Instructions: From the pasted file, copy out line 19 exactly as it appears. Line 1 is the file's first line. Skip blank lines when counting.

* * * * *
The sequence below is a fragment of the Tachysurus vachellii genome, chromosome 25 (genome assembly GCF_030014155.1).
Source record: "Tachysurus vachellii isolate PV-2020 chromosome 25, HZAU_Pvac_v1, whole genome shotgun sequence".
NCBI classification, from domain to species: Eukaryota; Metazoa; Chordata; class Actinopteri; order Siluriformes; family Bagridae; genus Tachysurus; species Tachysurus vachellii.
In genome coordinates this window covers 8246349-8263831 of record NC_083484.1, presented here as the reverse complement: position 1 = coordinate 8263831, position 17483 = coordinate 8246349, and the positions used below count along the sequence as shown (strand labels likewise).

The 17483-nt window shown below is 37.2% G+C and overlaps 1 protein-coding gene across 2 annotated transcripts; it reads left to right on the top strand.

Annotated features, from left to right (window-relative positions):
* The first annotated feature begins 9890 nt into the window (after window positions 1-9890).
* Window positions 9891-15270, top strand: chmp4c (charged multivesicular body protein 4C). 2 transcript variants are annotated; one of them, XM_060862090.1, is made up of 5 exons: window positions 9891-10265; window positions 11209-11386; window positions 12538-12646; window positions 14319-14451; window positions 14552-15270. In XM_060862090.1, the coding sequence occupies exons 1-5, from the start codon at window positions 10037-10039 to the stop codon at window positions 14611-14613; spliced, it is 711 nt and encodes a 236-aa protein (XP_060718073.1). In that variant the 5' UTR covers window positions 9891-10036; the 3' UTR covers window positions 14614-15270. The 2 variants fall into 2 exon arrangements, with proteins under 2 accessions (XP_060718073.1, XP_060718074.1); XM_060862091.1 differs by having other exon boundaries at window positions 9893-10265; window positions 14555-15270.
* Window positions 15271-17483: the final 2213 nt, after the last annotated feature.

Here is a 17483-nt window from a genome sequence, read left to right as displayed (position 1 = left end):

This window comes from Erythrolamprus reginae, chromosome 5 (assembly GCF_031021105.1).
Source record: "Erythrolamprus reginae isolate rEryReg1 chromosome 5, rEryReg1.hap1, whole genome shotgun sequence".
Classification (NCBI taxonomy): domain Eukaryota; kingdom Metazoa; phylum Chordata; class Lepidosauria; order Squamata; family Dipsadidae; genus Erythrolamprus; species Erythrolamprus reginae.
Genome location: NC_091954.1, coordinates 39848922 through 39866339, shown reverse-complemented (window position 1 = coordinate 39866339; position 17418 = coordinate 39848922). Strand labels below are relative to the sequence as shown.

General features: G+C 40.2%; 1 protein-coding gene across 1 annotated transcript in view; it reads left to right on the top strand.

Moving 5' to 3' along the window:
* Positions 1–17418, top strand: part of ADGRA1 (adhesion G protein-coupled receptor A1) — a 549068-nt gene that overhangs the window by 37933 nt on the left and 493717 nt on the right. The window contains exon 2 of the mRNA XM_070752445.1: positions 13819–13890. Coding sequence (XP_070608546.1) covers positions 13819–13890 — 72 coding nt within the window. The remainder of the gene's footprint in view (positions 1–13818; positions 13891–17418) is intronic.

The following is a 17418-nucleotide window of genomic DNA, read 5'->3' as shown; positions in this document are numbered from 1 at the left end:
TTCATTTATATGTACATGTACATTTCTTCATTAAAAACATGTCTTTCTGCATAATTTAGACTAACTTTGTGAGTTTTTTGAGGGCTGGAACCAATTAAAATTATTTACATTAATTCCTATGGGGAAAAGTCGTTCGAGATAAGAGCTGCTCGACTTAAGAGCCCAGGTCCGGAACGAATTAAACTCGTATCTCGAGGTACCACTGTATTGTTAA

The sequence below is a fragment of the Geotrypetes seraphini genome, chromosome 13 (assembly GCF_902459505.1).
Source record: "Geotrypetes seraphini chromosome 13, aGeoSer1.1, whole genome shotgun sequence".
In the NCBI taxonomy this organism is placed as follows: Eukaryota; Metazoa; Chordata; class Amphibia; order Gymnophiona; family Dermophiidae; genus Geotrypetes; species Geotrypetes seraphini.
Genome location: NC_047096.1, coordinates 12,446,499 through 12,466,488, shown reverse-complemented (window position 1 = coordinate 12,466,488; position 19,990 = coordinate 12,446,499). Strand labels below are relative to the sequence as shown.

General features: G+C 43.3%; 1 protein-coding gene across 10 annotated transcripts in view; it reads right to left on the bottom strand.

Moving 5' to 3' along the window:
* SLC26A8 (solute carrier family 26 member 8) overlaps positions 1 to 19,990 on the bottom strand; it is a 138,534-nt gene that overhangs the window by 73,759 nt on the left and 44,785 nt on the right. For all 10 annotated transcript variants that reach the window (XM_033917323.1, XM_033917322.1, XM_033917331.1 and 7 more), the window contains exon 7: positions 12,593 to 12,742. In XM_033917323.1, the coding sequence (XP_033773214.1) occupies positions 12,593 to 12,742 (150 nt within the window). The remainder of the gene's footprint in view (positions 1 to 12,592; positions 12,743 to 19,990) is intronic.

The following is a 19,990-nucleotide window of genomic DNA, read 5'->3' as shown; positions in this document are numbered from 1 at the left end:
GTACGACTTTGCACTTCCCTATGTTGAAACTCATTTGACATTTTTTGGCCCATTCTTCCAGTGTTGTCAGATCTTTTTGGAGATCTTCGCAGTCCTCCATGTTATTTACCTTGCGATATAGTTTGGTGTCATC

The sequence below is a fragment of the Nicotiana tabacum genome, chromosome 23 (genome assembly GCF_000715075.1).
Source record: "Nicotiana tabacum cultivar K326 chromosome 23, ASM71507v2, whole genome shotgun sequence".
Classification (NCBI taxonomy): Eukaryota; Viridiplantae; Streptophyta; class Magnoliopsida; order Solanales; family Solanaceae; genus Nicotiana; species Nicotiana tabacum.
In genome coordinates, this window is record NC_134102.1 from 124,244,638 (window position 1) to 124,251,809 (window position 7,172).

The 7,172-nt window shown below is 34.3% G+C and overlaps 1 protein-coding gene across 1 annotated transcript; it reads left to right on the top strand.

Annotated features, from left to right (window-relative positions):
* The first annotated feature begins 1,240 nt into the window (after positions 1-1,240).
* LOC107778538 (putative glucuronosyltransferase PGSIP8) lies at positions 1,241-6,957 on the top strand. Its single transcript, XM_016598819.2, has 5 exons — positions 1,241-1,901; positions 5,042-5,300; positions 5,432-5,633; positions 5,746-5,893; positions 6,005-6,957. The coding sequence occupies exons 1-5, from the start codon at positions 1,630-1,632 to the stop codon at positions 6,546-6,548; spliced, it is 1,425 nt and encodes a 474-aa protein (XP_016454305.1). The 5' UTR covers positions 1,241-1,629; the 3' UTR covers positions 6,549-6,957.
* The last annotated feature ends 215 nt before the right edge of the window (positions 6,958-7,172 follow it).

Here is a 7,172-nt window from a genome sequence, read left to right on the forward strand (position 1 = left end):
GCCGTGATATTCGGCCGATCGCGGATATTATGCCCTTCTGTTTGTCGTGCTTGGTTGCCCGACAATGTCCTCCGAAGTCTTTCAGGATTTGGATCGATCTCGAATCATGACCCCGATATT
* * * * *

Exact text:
TTCATTTATATGTACATGTACATTTCTTCATTAAAAACATGTCTTTCTGCATAATTTAGACTAACTTTGTGAGTTTTTTGAGGGCTGGAACCAATTAAAATTATTTACATTAATTCCTATGGGGAAAAGTCGTTCGAGATAAGAGCTGCTCGACTTAAGAGCCCAGGTCCGGAACGAATTAAACTCGTATCTCGAGGTACCACTGTATTGTTAA